The legendary writer and author of several bestselling novels died on Saturday at the age of 59.
On Monday, men and women dressed in black sobbed and blocked the entrance to the Tagaleb martyrs' cemetery.
A young girl watched the convoy of mourners head through the narrow streets in the mazy Muhajreen district in Damascus.
"Who is that they buried here, an actor or a singer? There are so many people," the girl said.
At the hospital, dozens surrounded his coffin, clapping in a sombre gesture to praise and remember the life and work of one of Syria's finest intellects.
Ali Hassoun, a Syrian writer and journalist who was a personal friend of Khalifa, told The National his death had left him shocked.
“Khaled was unique in every sense, his depth, his simplicity with the love he was able to spread everywhere, it was infectious," he said.
"He gave hope to us when we had none, he transcended sects and regions and borders he had friends in every part of Syria.
“He could talk for hours about cooking or anything else. A rich person of tremendous intellect, Khaled Khalifa must go down as one of Syria’s greatest figures of the 21st century.”
Khalifa had refused to leave the country, vowing “I must stay to share the burden of pain felt by my fellow Syrians.”
Such a renowned figure could have lived happily and comfortably amid his wealth in Paris or London, but he was too entrenched in the plight of his homeland.
“It is my country [Syria], I stay because I was born there. I live there, I want to die there,” he said.
The Aleppo-born author was famed for works such as In Praise of Hate, a novel nominated for the International Arab Prize, boldly set in the turbulent 1980s in Syria.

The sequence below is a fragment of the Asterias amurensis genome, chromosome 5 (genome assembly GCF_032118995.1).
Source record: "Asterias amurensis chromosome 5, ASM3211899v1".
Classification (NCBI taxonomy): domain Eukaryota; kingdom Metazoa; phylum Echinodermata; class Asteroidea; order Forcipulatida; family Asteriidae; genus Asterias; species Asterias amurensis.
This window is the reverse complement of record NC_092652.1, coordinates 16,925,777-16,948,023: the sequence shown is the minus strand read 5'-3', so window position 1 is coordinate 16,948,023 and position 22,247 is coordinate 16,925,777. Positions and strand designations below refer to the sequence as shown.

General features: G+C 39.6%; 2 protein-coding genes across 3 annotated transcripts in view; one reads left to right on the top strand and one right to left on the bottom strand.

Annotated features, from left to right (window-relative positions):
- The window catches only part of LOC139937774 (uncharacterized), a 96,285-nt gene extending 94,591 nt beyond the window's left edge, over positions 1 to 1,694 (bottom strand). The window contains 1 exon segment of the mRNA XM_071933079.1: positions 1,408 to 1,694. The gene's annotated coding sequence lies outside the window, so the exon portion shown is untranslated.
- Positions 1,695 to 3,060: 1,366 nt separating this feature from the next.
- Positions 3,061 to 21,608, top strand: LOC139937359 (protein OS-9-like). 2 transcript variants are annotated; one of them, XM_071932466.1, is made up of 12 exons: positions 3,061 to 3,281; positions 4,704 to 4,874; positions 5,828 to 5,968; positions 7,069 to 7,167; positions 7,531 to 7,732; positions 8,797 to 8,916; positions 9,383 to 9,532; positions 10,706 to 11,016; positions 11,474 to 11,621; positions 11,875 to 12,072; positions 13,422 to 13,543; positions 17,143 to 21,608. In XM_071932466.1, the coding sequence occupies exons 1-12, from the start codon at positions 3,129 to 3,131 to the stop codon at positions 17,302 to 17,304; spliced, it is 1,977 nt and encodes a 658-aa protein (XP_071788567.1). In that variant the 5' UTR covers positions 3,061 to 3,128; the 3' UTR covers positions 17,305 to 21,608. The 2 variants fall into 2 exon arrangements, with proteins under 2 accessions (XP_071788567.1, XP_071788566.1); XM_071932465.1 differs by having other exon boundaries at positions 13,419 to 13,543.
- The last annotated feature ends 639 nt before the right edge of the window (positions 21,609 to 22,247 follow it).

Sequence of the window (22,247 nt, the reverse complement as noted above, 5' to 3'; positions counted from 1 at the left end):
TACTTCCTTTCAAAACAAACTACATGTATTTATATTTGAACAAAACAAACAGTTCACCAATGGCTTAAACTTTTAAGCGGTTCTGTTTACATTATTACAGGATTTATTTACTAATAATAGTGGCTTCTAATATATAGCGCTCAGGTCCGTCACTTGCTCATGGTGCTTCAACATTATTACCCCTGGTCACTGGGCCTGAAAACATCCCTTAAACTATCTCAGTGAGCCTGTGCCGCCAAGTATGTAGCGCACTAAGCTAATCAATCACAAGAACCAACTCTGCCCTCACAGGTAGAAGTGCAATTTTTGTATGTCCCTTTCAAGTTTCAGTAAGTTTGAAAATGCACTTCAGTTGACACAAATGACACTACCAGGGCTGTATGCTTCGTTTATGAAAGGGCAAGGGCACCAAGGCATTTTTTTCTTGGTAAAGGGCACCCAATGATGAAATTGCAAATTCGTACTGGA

It deals with the story of a teenage girl in Aleppo, who narrates the book. From a traditional moderate home, the girl joins an extremist group.
Pushed to a clandestine anti-government insurrection, she loses her innocence amid her group’s illegal activities and is arrested, before finding that innocence again later in prison, depicting a crucial part of Syrian history.
The death of the masterful storyteller has seen Syrians far and wide join to lament his loss.
He won the Naguib Mahfouz Prize awarded by the American University in Cairo for No Knives in the Kitchens of This City.
Death is a Chore published in 2016 was a finalist in the US for the 2019 National Book Award for Foreign works.
Other writings such as No One Prayed for Them (2019) and The Keeper of the Lure (1993) gathered huge audiences.
A well-known critic of the authorities — way before the inception of the crisis in 2011 — he had been publicly opposed to all sides of the political spectrum.
“He had his critical views, but his stance was never in want of money or fame, he had a principle and stuck to it,” said Mr Hassoun.
Khalifa, known for his fluffy white beard and warm, round face, presented the image of a friendly man, at the peak of his intellect.
“Everyone who met him felt he was their friend from decades ago. That’s why there is such a public outpouring of grief and mourning", said Mr Hassoun.
"I’ve known him for 15 years. He loved Syria and Syrians.”
Khalifa wrote an opinion piece in the Guardian newspaper in 2017, expressing his sorrow at the state of affairs of the country.
“Most of my friends have left the country and are now refugees. All I can do is look for the names of the missing and the drowned and track my friends’ new addresses,” he wrote at the time.
Syrian scriptwriter Rami Koussa was one of many distraught at his death.
“The pain of losing him, his death is so existential that a part of my relationship with Damascus crept into suspicion as soon as I read the news of his passing,” he said.
Shunning fame and the benefits of success, Khalifa led a simple life, close to the people of his country.
His presence in Damascus until the end adhered to his principles and modesty at a time of great migration and turbulence.